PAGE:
Ukrainian teenager’s drone hobby helps thwart Russian troops

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In the first days after Russia invaded Ukraine, a 15-year-old drone enthusiast turned into a Ukrainian hero after using his personal drone to monitor Russian troops advancing on his town, transmitting their coordinates to defense forces near Kyiv, according to a report.

The information led Ukrainian forces to attack the convoy of Russian soldiers and stop their invasion of Kyiv, according to a report by Global News. The Canadian media said it confirmed the report with the boy’s parents, as well as the senior official of the Ukrainian drone owners group and a commander of a Ukrainian army unmanned reconnaissance unit.

“He was the only one with experience with drones in this area,” Commander Yurii Kasjanov said. World News. “He is a real hero, a hero of Ukraine.”

The teenager, identified as Andrii Pokrasa, said he was asked by civil defense officials to help provide GPS coordinates of Russian troops heading for the capital. Ukrainian troops then used this information to bombard their position.

“He is a real hero, a hero of Ukraine.”

Ukrainian commander Yurii Kasjanov in World News

“They provided us with information about the approximate location of the Russian column. Our goal was to find the exact coordinates and provide the coordinates to the soldiers,” he said.

The teenager said he started flying the commercial drone last year, but once the war started, neighbors feared the hobby would make the area a target. Pokrasa and his father then started flying it from a field at night.

It was during a night flight that the teenager spotted the Russian convoy stopped on a highway from the Belarusian border, about 40 km west of Kyiv and only about two km from his position.

“It was one of the biggest columns moving on Zhytomyr road and we managed to find it because one of the trucks had its headlights on for a long time,” Pokrasa told the outlet.

Drones, including commercial ones, have increasingly been a game-changer in Ukraine’s ground war.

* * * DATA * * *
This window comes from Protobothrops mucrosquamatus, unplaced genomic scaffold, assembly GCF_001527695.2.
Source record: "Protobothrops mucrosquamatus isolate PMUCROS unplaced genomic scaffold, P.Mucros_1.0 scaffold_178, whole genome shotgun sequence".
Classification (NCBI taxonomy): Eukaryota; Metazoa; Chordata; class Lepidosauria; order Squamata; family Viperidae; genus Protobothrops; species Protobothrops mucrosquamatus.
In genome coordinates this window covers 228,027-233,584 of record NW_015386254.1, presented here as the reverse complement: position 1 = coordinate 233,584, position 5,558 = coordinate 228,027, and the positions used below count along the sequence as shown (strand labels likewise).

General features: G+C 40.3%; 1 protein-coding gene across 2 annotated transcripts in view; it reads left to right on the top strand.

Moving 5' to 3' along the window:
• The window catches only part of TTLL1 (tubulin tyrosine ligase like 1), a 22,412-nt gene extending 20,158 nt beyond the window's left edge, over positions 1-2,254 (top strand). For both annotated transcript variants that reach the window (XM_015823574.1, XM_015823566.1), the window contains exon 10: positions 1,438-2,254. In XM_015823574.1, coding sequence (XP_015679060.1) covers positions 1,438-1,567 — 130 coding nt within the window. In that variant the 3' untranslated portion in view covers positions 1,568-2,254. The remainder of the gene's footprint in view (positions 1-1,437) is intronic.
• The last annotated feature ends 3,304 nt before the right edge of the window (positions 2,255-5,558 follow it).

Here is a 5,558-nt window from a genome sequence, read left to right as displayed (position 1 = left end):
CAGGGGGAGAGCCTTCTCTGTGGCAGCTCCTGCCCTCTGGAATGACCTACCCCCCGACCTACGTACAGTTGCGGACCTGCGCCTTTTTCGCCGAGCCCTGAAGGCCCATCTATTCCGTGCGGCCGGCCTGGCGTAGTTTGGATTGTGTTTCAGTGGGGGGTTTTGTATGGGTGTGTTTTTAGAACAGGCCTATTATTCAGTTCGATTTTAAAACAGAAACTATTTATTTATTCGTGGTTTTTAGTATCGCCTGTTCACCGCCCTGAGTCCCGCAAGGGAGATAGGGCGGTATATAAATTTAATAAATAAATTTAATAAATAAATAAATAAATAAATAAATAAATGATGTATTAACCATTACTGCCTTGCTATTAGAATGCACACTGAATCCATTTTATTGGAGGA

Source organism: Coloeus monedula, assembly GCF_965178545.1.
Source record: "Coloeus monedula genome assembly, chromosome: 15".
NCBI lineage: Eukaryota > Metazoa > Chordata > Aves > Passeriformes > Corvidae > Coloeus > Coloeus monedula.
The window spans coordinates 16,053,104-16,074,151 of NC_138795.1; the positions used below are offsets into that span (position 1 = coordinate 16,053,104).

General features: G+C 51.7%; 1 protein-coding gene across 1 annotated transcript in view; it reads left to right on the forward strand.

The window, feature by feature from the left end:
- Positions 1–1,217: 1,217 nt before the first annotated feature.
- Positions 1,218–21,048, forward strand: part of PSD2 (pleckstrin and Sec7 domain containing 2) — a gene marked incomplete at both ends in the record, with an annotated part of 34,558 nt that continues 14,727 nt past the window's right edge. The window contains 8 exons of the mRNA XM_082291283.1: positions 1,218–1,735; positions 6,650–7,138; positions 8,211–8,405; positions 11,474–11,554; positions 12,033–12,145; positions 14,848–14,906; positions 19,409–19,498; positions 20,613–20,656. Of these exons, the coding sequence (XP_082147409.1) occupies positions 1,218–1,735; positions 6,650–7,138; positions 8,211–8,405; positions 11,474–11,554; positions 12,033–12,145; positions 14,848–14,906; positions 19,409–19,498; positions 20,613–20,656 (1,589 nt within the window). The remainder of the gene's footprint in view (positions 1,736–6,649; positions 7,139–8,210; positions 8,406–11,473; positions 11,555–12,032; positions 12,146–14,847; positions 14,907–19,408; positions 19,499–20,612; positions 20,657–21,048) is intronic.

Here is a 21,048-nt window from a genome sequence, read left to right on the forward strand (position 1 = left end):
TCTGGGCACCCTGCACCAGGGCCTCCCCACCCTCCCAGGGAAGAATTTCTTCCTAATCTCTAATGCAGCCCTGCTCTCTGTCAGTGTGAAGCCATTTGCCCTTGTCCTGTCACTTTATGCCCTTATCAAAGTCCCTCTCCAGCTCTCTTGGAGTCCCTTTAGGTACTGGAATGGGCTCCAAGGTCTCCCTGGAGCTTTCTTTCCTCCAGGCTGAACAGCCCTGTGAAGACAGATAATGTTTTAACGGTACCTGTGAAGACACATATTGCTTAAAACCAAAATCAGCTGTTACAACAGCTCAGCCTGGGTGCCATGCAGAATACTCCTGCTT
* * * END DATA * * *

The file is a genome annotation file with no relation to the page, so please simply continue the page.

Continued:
“Drones have been the great equalizer. They are a force multiplier, they can completely help level the playing field,” Draganfly CEO and co-founder Cameron Chell recently said. FLYING. “Literally, you can set up a $2,000 consumer drone and now you have reconnaissance, you have troop coordination, they can drop grenades. It’s crazy,” he said.

Draganfly’s medical response drones, which are equipped with a temperature-controlled payload box capable of carrying up to 35 pounds of medical supplies, such as blood, insulin and antibiotics, are currently deployed in Ukraine.

Drones have also proven to be a powerful addition to Ukraine’s air defenses.

Turkish manufacturing Bayraktar TB2, for example, played a vital role in the defense of Ukraine. The drones are capable of carrying up to four laser-guided munitions that have a reputation for being effective against ground targets, such as Russian tanks and mobile air defense systems. They have a flight range of up to approximately 186 sm and can fly for up to 27 hours at a maximum altitude of 25,000 feet. Take-off, landing and flight controls are fully automated.

In April, a 1,500-pound TB2 drone was recognized as part of a Ukrainian operation that sank the Soviet-era guided-missile destroyer Moskva.


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